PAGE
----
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Portraits of Committee Chairmen: They’re Up the Wall

Mica in front of his portrait in the House Transportation and Infrastructure Committee room. (Tom Williams/CQ Roll Call)
Mica in front of his portrait in the House Transportation and Infrastructure Committee room. (Tom Williams/CQ Roll Call)

A House chairman usually ends up hanging around the committee room years after he or she retires.  

No, the former chairman is not roaming the room per se, clinging to the halcyon days of wielding the gavel. Rather, it is the lawmaker’s image that will watch over the committee in the time-honored tradition of committee chairman portraits.

“You’re going to provide a legacy for them, a part of their legacy which will hang for hundreds of years,” said Ann Fader, president and CEO of Portrait Consultants, which has been commissioning chairmen portraits for the past 20 years. “It takes a lot of discussion and a lot of preparation”

While committee chairmen portraits are a rite of passage in the House, the tradition is not as strong in the Senate — where chairmen portraits vary by committee.  

According to the Office of the Clerk, the House tradition dates back to 1891 and the first chairman portrait depicts James Garfield after his tenure heading the Appropriations Committee.  

Fast-forward more than 120 years, and the portraits have changed significantly, notably including objects and images to personalize the images.  

Take the massive portrait of Rep. Don Young , R-Alaska, which hangs in the center of the Transportation and Infrastructure Committee room. The portrait depicts a scenic Alaskan background complete with an Alaska railroad train and an Alaska airlines jet; nods to the committee itself and Young’s home state.  

Next to Young’s portrait is a modest painting of Rep. John L. Mica , R-Fla., but it still includes some identifiable features, including a Sunshine State flag.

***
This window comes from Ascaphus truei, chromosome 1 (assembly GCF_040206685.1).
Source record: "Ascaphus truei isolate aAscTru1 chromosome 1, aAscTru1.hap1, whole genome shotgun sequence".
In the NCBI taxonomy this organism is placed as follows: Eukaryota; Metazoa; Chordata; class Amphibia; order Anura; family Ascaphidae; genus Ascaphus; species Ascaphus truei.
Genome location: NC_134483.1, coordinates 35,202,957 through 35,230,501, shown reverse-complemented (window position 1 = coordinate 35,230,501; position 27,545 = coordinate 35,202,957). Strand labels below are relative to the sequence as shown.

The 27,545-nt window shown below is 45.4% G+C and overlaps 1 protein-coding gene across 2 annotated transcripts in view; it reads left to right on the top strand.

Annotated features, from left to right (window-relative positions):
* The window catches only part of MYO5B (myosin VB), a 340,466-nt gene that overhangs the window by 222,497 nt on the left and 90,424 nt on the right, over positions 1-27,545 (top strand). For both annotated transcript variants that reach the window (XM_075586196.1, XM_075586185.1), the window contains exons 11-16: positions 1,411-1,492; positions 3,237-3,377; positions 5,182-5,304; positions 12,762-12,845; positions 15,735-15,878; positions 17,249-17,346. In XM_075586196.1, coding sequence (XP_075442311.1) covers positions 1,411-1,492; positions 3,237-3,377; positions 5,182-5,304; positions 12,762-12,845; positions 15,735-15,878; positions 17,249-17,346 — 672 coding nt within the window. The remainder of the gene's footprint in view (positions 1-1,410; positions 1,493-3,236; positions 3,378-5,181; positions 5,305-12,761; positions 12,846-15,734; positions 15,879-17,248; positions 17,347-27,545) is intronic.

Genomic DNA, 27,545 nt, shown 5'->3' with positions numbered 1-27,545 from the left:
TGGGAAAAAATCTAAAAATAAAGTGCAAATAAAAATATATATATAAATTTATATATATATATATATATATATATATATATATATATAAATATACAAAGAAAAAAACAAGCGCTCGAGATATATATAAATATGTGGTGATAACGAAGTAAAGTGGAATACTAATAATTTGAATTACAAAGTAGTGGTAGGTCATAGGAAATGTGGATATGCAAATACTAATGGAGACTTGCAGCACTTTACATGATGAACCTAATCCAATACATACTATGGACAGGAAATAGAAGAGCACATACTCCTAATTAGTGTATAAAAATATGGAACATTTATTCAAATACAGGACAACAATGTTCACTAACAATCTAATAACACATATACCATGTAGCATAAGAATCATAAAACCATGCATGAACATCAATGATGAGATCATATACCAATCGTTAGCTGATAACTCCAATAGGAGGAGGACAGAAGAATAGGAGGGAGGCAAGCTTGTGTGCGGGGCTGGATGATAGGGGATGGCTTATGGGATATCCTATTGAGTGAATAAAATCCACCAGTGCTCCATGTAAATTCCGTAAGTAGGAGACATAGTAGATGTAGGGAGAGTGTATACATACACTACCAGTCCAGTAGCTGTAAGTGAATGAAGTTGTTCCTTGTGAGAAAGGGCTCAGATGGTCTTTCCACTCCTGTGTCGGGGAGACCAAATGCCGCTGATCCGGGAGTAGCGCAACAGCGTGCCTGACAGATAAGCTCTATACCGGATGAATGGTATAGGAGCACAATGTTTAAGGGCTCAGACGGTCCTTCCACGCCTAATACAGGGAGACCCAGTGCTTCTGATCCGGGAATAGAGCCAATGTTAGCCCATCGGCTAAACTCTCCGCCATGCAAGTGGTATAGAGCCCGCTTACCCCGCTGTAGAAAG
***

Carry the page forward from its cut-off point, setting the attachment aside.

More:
“I insisted on two things. One: in the picture, they have some hint that that’s a Florida guy. That’s one hint,” Mica said in an interview with CQ Roll Call. “And then, two, I also made sure we had a plaque on it so they’d know who it was when I’m long gone.”  

Mica said his portrait is also simpler because he did not want a costly painting. “Some of the portraits are very expensive and I’m very frugal,” he said. He noted he was not aware of the final price tag of his portrait. “They keep us out of that,” he said, but estimated that it was under $20,000.  

According to Fader, that is in the lower price range for portraits, which can typically range from $25,000 to $50,000 depending on the portrait size and the artist.  

None of the House chairman portraits are paid for with taxpayer dollars. However, the portraits of Senate leaders are paid for by federal funds.  

In 1999, the Senate began the Senate Leadership Portrait Collection to capture majority and minority leaders and presidents pro tem. According to a Senate source, the Senate Commission on Art commissions those portraits, which are paid for with federal funds appropriated to the Senate collection fund. The portraits are capped at $70,000 apiece.